The Trump Administration faces an October 15 deadline under the Iran Nuclear Agreement Review Act of 2015 to certify Iranian compliance and several other aspects of the nuclear agreement, formally known as the Joint Comprehensive Plan of Action (JCPOA). After the State Department twice certified the agreement in order to meet 90-day deadlines earlier this year, President Donald Trump indicated that he was reluctant to do so again—and it is almost impossible to see how he could do so. Iran has proclaimed it will not permit inspections of its military bases, which are permitted—indeed necessary—under the nuclear deal. The Trump Administration should decertify and adopt a strategy to either fix or abrogate the nuclear deal.
The Four Elements of Certification
Every 90 days, the Administration is required by law to certify four conditions related to the JCPOA:
“(i) Iran is transparently, verifiably, and fully implementing the agreement, including all related technical or additional agreements;
“(ii) Iran has not committed a material breach with respect to the agreement or, if Iran has committed a material breach, Iran has cured the material breach;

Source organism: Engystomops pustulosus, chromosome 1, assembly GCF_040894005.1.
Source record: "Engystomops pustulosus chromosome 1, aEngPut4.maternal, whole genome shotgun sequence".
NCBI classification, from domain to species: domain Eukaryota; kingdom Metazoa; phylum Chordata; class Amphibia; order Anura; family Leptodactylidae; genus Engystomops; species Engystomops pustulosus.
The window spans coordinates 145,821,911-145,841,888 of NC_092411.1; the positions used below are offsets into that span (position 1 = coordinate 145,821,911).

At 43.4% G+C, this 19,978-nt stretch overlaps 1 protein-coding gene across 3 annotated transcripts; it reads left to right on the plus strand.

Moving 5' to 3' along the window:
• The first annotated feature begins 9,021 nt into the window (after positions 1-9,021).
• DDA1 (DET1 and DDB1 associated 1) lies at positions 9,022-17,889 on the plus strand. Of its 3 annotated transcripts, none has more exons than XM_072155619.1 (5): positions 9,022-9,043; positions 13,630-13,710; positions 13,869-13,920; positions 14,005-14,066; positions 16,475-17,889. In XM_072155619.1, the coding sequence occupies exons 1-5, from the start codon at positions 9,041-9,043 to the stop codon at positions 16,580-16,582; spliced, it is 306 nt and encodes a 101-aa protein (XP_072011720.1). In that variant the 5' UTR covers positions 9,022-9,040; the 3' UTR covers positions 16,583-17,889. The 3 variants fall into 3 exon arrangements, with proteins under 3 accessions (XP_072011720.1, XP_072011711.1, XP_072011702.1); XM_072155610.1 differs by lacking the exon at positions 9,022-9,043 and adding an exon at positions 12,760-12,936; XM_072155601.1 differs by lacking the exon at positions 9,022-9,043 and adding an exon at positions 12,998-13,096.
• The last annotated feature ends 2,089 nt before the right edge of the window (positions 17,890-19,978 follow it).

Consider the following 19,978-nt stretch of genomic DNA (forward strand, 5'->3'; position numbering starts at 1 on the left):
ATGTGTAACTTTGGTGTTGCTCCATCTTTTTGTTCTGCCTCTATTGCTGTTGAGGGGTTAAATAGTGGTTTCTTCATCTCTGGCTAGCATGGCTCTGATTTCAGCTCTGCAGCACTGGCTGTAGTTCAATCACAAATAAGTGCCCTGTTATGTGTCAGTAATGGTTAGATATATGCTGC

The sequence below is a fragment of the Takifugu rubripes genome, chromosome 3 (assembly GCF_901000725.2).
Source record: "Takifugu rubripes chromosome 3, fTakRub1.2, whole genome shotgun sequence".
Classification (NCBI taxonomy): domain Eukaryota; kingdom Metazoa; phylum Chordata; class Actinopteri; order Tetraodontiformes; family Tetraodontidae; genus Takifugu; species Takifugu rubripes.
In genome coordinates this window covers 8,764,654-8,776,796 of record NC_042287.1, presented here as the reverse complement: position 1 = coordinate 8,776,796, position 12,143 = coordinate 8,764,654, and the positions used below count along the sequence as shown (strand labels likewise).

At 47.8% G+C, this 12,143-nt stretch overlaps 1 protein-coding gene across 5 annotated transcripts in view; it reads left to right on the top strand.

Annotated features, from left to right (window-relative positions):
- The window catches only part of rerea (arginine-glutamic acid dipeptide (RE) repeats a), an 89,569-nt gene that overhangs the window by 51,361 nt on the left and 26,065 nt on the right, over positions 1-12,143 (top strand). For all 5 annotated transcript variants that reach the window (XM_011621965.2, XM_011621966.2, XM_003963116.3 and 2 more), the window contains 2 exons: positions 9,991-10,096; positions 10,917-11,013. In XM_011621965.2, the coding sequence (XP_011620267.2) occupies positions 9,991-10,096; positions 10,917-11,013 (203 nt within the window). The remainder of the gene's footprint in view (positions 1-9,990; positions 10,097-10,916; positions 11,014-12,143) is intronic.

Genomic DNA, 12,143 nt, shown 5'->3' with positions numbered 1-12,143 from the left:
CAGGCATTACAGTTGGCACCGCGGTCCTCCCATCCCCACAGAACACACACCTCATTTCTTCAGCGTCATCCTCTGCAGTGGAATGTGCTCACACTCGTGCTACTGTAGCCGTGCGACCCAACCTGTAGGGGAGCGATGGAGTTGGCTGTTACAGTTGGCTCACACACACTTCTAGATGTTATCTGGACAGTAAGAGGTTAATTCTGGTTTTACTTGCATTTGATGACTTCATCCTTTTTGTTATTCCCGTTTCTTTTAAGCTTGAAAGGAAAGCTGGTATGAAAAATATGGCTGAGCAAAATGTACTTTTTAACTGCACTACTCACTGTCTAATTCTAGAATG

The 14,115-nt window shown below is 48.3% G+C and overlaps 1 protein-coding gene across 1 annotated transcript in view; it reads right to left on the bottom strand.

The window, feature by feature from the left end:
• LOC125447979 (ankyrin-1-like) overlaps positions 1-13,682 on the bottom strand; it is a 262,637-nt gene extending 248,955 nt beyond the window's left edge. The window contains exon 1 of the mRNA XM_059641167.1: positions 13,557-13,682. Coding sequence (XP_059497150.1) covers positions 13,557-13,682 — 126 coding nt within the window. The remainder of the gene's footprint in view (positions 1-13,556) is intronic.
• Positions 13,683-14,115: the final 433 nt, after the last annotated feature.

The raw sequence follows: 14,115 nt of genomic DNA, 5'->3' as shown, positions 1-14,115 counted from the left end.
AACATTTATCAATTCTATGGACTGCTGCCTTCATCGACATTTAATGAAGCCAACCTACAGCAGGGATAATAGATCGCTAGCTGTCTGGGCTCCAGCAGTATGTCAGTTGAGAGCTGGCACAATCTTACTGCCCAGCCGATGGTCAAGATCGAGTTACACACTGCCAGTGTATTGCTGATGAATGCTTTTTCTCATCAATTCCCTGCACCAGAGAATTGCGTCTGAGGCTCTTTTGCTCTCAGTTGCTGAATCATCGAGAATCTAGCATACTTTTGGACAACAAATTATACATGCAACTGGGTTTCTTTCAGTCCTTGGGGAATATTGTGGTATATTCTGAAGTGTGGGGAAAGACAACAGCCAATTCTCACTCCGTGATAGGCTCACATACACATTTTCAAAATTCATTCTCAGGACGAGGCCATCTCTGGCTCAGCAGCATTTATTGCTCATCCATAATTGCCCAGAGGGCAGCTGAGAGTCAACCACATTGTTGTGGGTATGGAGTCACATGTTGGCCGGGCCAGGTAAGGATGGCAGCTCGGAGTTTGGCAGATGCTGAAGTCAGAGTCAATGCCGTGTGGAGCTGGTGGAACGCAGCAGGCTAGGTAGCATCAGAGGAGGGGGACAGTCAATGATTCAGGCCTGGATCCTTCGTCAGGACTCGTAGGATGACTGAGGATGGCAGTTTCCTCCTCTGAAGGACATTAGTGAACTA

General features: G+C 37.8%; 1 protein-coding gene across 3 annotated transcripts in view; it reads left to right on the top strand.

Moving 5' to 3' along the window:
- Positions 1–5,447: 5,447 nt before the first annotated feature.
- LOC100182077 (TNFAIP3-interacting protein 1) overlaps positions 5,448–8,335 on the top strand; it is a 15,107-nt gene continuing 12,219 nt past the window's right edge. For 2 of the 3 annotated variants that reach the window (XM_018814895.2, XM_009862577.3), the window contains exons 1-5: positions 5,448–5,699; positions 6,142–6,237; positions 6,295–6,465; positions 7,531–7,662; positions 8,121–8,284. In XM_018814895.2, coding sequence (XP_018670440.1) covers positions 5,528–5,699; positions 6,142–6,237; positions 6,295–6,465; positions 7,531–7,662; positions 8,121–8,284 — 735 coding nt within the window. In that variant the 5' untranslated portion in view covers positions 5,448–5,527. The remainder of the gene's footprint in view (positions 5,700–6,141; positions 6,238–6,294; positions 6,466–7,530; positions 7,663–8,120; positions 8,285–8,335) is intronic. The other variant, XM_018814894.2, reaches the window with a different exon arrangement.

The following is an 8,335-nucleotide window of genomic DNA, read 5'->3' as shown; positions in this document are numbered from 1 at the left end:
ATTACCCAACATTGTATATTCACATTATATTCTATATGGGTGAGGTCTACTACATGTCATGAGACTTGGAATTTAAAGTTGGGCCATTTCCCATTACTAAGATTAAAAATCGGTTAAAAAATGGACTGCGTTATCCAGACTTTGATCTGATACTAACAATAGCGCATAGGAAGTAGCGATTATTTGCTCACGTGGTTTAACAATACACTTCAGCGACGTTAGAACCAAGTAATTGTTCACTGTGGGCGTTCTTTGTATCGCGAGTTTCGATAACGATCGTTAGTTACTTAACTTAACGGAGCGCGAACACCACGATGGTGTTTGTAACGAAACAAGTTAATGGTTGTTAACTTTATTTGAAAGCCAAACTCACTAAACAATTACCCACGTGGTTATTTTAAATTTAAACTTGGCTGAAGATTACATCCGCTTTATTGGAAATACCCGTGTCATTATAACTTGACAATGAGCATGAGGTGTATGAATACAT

“(iii) Iran has not taken any action, including covert activities, that could significantly advance its nuclear weapons program; and
“(iv) suspension of sanctions related to Iran pursuant to the agreement is—
(I) appropriate and proportionate to the specific and verifiable measures taken by Iran with respect to terminating its illicit nuclear program; and
(II) vital to the national security interests of the United States;”
It is increasingly difficult to argue that it is vital to the national security interest of the United States to continue granting billions of dollars of sanctions relief that will strengthen a rogue regime that leads chants of “Death to America”; exports terrorism; threatens U.S. allies; harasses U.S. Navy warships in the Persian Gulf; defies U.N. Security Council Resolutions on ballistic missile tests, arms imports, and arms exports; and arrests innocent American citizens to hold as hostages. All of these actions violate the spirit, if not the letter, of the JCPOA.
JCPOA Violations and Loophole Exploitations